The cybersecurity industry is facing a mounting talent crisis. Demand for cybersecurity experts is outstripping supply by 25% and analysts are predicting 1.8 million unfilled positions by 2022. This talent gap is quickly becoming a critical issue for businesses, leaving them dangerously exposed to cybercrime and putting their investments in digital transformation at risk. Innovative thinking is needed to plug the gap.
One of the most exciting options for me is diverse hiring. We live in a vast, multi-cultured world filled with people from different backgrounds and different perspectives yet, all too often; we recruit from a narrow band of personality types. Those that are willing to widen their recruitment net will find genuine talent that is being overlooked by their peers.
For example, there is a growing body of research on the benefits of recruiting neuro-diverse candidates, such as individuals on the autism spectrum. Studies from the National Autistic Society have shown that people with autism are known to be analytical, detail-oriented and to have strong problem solving skills, making them ideal candidates for cybersecurity roles. However, many people with autism struggle to navigate recruitment processes or cope in a traditional office environment.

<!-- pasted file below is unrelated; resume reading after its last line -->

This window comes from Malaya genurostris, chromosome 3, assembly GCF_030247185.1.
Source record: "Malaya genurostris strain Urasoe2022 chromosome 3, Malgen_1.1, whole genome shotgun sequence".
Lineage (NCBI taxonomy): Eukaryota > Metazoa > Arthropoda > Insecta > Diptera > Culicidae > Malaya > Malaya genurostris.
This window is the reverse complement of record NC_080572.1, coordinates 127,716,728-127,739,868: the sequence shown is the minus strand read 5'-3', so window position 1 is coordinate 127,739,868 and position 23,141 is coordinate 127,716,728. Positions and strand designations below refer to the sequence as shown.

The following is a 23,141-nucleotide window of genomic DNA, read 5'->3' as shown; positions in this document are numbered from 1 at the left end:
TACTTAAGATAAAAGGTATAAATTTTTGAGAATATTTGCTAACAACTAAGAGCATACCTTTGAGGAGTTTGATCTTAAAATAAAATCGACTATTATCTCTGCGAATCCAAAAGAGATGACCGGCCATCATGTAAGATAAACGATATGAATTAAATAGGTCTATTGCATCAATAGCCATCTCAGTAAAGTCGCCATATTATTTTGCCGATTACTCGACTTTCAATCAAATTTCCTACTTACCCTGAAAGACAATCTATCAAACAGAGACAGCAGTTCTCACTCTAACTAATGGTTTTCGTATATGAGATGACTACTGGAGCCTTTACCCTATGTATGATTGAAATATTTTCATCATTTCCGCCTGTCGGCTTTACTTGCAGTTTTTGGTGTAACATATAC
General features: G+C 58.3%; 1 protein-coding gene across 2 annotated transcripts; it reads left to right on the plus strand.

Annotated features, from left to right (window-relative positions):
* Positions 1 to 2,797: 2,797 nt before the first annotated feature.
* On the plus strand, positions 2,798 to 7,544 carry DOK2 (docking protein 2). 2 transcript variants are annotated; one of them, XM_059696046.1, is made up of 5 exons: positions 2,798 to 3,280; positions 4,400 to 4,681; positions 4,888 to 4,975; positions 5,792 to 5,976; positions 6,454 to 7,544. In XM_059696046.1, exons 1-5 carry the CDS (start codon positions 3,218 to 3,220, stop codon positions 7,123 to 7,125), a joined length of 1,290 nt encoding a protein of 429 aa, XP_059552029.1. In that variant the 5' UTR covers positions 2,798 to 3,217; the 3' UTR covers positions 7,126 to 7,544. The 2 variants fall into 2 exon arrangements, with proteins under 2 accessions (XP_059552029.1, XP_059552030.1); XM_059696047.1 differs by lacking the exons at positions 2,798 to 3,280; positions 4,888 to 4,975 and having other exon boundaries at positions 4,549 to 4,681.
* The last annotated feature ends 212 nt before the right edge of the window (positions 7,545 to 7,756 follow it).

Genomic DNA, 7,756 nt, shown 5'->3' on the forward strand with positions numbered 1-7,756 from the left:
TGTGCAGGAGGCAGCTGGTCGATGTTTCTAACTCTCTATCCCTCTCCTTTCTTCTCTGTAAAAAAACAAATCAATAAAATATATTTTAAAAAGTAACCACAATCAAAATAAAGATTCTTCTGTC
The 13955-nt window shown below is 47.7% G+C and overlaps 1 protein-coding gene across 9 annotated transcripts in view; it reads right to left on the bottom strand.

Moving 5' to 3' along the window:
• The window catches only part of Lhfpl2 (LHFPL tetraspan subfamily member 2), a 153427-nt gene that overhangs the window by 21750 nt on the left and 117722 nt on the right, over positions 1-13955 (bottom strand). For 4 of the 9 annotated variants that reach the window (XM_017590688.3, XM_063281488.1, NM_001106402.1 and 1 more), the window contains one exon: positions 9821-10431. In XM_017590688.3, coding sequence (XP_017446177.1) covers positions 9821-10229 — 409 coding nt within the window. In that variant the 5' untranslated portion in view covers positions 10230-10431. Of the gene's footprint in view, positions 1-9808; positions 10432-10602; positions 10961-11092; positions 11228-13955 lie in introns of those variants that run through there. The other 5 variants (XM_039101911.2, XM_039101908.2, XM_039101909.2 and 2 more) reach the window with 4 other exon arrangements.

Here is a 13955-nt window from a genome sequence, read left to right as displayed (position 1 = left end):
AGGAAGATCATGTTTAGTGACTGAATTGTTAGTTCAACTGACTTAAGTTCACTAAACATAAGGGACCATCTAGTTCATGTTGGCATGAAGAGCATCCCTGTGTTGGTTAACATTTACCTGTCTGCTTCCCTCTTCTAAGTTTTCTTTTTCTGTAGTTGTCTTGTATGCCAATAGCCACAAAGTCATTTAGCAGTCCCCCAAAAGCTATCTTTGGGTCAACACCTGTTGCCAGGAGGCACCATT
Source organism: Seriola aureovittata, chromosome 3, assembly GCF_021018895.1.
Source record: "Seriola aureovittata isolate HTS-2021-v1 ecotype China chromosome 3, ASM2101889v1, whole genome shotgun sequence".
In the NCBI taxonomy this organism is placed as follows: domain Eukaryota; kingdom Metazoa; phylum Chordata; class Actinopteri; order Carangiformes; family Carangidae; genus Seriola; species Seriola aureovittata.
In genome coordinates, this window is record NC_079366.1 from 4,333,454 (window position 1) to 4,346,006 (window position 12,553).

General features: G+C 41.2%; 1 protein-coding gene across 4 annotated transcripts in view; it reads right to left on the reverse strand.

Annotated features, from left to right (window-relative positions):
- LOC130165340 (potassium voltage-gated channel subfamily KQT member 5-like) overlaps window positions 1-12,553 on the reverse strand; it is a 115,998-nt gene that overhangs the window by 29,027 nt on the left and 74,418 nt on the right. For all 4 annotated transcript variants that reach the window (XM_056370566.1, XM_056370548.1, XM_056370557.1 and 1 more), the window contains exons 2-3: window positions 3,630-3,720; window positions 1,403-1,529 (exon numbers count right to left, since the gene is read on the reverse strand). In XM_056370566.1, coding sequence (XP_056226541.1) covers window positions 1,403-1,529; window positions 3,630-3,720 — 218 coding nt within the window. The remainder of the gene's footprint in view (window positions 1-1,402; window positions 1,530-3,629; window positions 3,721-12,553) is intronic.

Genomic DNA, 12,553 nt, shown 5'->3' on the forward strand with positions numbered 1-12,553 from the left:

Given the talent crisis, why are we ignoring these highly skilled people? A few pioneers, such as Microsoft and SAP, are implementing more inclusive approaches to hiring and also creating bespoke roles that play to the strengths of those with autism. However, much more could be done to bring these kinds of people into the workplace. Some simple solutions include giving people the option to work from home, removing line management responsibility from positions or providing autism awareness training to make teams more accommodating.
Another untapped pool of potential is millennials. Unwittingly, many organizations put themselves at a disadvantage with this group by not designing recruitment campaigns to address their needs and the channels they consume content on. According to Capgemini’s research, 82% of Gen Y and Gen Z talent are looking to join organizations that recruit in an innovative way. This means reaching them on the mobile platforms they use every day. Some companies use gamification to attract the brightest talent. L’Oreal for example uses a game called Brandstorm to attract bright undergraduates and the Cyber Security Challenge UK conducts annual gaming competitions to find the next generation of cyber defenders.